“Some perimeter blocks have burned, but the vineyard is mostly intact,” she said. “But with the hot winds and no irrigation, the leaves and some of the fruit are desiccated.”
“The lesson we should all take for this is to pick early,” Shaffer said with as much of a chuckle as she could muster, acknowledging that gallows humor had been a helpful defense mechanism. “I have been slumber-partying at one of my girlfriend’s. There have been a lot of tears, but a lot of laughs, too.”
McClary made light of the shortage of protective masks in the area, and of social media.
“The best thing about this is that I have an excuse to wear a bandanna,” he said. “And the Facebook feeds are just goofy as hell: Tragedy, tragedy, tragedy. Oh, here’s a puppy playing. Tragedy, tragedy, ah, a golf photo.
“The truth is, we’re busting our [butts], waiting on things, trying to help friends. Everybody’s rattled. It’s pretty wild, and the only thing to do at the end of the day is drink wine.”
Some work got done
The flames, fueled by high winds and dry conditions on the ground, destroyed many wineries and vineyards and blocked access to others.
The fires arrived at a particularly bad time for cabernet sauvignon growers and producers. Most pinot noir and white grapes had been picked, but not cab or zinfandel in many cases. Not good for someone like Ready who makes mostly red wines and sources grapes from an array of locales.
“We have vineyards we can’t get to, and if you do, you can’t get grapes out anyway,” he said. “We have one ranch that we thought was OK. They thought they had it saved and then they didn’t.
“So we haven’t figured out the exact damage to the vineyards.”
About 75 percent of Bevan’s fruit is in. Aiming to prevent damage to still-hanging grapes, he asked those growers “to take 200 gallons [of water] per acre to blast the clusters and take off soot and ash.”
But no one is asking workers to put themselves in harm’s way. “There’s no reason for anyone to die over some fruit,” Skupny said.
Up in smoke
One of many unknowns is whether and how smoke taint might affect the vintage. In 2008, Mendocino County vineyards were sporadically covered in smoke for weeks on end during the summer, and the pinot noirs in particular were redolent with smoke.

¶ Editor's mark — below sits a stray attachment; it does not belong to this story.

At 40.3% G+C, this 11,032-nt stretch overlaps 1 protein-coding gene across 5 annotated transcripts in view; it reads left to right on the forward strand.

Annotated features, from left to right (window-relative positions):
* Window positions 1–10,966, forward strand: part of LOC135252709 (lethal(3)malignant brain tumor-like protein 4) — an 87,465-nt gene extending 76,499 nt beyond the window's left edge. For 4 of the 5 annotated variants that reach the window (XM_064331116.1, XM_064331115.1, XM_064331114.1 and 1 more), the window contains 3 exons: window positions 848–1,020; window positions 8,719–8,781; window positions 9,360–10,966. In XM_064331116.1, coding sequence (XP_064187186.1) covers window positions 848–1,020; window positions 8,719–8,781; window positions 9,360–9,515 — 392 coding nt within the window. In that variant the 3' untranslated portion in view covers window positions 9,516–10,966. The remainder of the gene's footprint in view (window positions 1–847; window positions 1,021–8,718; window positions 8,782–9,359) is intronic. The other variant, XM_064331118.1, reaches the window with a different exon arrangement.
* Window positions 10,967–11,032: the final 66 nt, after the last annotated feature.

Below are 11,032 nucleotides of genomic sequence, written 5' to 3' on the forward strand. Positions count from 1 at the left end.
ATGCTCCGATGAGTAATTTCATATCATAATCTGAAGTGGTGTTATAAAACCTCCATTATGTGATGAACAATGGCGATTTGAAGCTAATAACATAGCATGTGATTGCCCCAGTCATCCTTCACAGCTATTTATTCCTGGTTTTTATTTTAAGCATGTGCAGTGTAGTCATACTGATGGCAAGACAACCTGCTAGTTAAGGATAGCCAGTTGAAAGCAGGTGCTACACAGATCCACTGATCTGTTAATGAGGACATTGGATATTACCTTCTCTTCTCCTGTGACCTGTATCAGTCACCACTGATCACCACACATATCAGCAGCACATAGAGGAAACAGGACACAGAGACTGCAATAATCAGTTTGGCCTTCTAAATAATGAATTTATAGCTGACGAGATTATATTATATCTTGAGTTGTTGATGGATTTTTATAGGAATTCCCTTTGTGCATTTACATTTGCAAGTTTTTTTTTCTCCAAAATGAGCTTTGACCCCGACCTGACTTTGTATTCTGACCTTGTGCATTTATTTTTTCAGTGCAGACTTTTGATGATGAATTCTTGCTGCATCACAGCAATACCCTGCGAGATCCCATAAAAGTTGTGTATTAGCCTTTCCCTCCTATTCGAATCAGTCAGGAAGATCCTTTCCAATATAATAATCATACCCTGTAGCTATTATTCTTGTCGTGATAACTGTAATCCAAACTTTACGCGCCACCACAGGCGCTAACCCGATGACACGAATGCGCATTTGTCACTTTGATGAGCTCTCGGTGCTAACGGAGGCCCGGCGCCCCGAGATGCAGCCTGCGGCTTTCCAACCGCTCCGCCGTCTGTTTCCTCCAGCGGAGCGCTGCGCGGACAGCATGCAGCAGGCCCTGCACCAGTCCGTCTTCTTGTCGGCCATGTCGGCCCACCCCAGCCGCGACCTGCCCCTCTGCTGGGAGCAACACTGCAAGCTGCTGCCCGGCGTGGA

Bevan, a self-taught vintner who wrote about wine in these pages a couple of decades ago, said he believes the late-season fires won’t have the same effect.
“Smoke taint is usually more of a problem when it happens early in the season, before veraison,” when grapes turn from tiny green berries to plumper red fruit, he said. “Now the thicker skins should ward it off. It’s like going to get a tan before you go to Mexico; it makes your skin tougher.”
Power outages have complicated matters, preventing many wineries from controlling fermentation temperatures and in general vinifying in the manner to which they are accustomed. “We’re making wine the way they did 400 years ago,” Bevan noted.
All of which means that it will be tough to assess what the 2017 vintage will be like. But for these Minnesota transplants, that’s well down their list of concerns.
“It’s the uncertainty and the smoke,” Ready said, “and I’ve got so many friends who’ve lost houses through this, I can’t even keep track. And how many people will stay here, and how long is it going to take to rebuild this thing?”
Plus there are more practical, personal concerns.
“I just want to breathe some fresh air. I kind of took that for granted,” Ready said, getting in the words between a couple of robust coughs.
Bill Ward writes at decant-this.com. Follow him on Twitter: @billward4.